Bomb cyclone: Storm threatens the east this weekend with heavy snow and damaging winds

Elsewhere, severe thunderstorms are possible from the central Gulf Coast into Georgia, the Florida Panhandle and the Carolinas from Friday night into Saturday.
As for the blustery snow Friday night and Saturday: The storm is expected to strengthen into a bomb cyclone by Saturday and bring damaging winds and heavy snow, especially to parts of the interior Northeast. A bomb cyclone forms when a storm decreases in pressure by 24 millibars (a measurement of pressure) in under 24 hours.

About 4-6 inches of snow are possible in the Tennessee and Ohio River Valleys, with more than a foot possible in parts of the interior Northeast, like upstate New York and northern New England.

“Snow rates of greater than 1 inch per hour combined with gusty winds (late Friday into Saturday) … will severely reduce visibility and make for difficult to hazardous driving conditions,” the Weather Prediction Center said early Friday.
Powerful storm bringing snow to central US expected to become bomb cyclone as it moves east

All of this comes as a cold front pushes east, dipping temperatures 30 degrees below average from Texas to Minnesota on Friday and single-digit wind chills across the Great Lakes and Northeast into the weekend.

More than 65 million people were under some sort of winter weather alert from the National Weather Service on Friday morning, stretching from New Mexico (where a few inches of snow was forecast) to Maine. Many advisories to the west were to expire late Friday morning into Friday evening.

Much of Colorado and Kansas was inundated with heavy snow Thursday, with the greatest totals of 8 to 13 inches falling over western Kansas along Interstate 70. By Friday morning, the Kansas City area picked up at least 3 to 5 inches, and more than 8 inches had fallen in parts of central Missouri. Some schools in Kansas City announced they would close Thursday and Friday due to hazardous conditions.

Eric Smith, with Paul Properties, uses a plow on a tractor March 10 to remove snow in downtown Topeka, Kansas.

Northeast and Mid-Atlantic

The worst of the storm is expected to hit the interior areas of the Northeast beginning late Friday through Saturday, according to forecasts. Some areas could receive more than 12 inches of snow.

“Heavy wet snowflakes may cause scattered power outages,” the Weather Prediction Center said Friday morning of these areas.

Metropolitan areas along the coast, including Washington, Philadelphia, New York and Boston, are expected to collect mostly rain, though some snow could fall there before Sunday.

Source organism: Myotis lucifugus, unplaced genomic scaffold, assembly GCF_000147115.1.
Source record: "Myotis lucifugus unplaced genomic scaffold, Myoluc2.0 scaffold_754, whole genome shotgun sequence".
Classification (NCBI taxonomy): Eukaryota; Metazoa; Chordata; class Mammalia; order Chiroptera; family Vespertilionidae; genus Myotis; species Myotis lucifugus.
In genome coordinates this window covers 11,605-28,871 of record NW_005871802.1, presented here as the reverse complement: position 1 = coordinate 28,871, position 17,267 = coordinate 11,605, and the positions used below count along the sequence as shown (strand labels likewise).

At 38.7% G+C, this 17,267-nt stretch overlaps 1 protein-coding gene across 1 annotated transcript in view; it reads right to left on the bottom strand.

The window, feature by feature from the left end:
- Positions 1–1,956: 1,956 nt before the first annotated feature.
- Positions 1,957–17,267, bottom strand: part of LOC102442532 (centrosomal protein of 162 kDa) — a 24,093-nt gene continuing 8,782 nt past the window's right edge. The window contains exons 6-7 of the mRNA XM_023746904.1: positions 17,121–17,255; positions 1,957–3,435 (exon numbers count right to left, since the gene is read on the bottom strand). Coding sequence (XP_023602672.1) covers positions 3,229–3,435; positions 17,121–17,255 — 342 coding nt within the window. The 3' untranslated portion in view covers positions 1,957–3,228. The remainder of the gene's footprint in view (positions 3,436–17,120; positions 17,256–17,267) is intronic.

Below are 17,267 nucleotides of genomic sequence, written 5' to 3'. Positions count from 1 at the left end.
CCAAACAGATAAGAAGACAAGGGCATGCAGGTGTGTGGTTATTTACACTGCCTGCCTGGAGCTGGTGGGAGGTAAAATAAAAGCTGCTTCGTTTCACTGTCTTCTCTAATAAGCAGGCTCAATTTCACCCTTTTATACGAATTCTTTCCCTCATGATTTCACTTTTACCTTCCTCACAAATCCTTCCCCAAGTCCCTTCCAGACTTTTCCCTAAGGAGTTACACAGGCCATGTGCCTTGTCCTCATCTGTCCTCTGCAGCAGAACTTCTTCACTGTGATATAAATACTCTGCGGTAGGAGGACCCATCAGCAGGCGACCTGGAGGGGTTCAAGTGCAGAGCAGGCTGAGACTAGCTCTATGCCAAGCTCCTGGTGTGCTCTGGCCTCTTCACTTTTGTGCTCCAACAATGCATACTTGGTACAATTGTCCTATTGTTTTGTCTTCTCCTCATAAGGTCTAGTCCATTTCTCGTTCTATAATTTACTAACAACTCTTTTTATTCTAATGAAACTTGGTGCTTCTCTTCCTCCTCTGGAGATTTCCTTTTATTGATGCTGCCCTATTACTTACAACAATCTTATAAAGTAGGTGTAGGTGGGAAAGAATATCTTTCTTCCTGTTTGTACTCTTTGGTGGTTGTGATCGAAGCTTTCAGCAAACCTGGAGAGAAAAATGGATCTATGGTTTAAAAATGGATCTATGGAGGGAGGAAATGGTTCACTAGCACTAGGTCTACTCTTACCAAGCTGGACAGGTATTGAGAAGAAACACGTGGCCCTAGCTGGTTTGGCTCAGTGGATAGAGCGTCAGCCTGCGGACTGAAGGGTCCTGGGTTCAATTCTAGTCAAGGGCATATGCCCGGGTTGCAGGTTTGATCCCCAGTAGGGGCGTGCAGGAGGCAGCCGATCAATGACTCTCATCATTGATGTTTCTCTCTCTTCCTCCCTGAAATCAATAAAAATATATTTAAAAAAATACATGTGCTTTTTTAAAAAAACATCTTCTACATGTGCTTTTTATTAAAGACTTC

In the upstate New York city of Syracuse, 6 to 10 inches of snow could fall from Friday night into Saturday night, with wind gusts up to 35 mph, CNN forecasters said.

Snow in Pittsburgh could reach up to 6 inches, with the worst conditions happening between early Saturday through noon. Parts of West Virginia could see more than 6 inches of snow.

South and Midwest

The storm will also bring snow and low temperatures to parts of the South and Midwest.

Up to 3 inches of snow may fall Friday in Little Rock, Arkansas, and Nashville, Tennessee, where low temperatures may help black ice form on roads, CNN forecasters said.

Rain and snow are expected Friday night into Saturday morning in Huntsville, Alabama, where flash freezing is possible, and winds may gust up to 40 mph. About 2-4 inches of snow could accumulate there.

More than 3 inches of snow could fall in eastern Ohio, and up to 5 inches of snow could fall in Lexington, Kentucky.

Light snow is expected in Minnesota, Wisconsin, northwestern Michigan, far northern Illinois, northern Indiana and western Ohio.

Around the Gulf Coast, Georgia and the Carolinas, however, severe thunderstorms could be in play Friday and Saturday — especially Friday night and Saturday morning.

Cities that could see severe storms Friday include Tallahassee, Panama City, and Jacksonville in Florida; Albany and Columbus in Georgia; and Montgomery and Mobile in Alabama.

Damaging wind, isolated hail, and a few tornadoes are possible in those areas Friday, according to the Storm Prediction Center.

Flood watches were in effect Friday through Saturday morning in northern Florida and southern Georgia, in part because the soil was already saturated from days of rain. Rainfall of 3-6 inches are forecast across this same area Friday through Saturday morning.

CNN’s Monica Garrett, Haley Brink, Chad Myers and Tom Sater contributed to this report.

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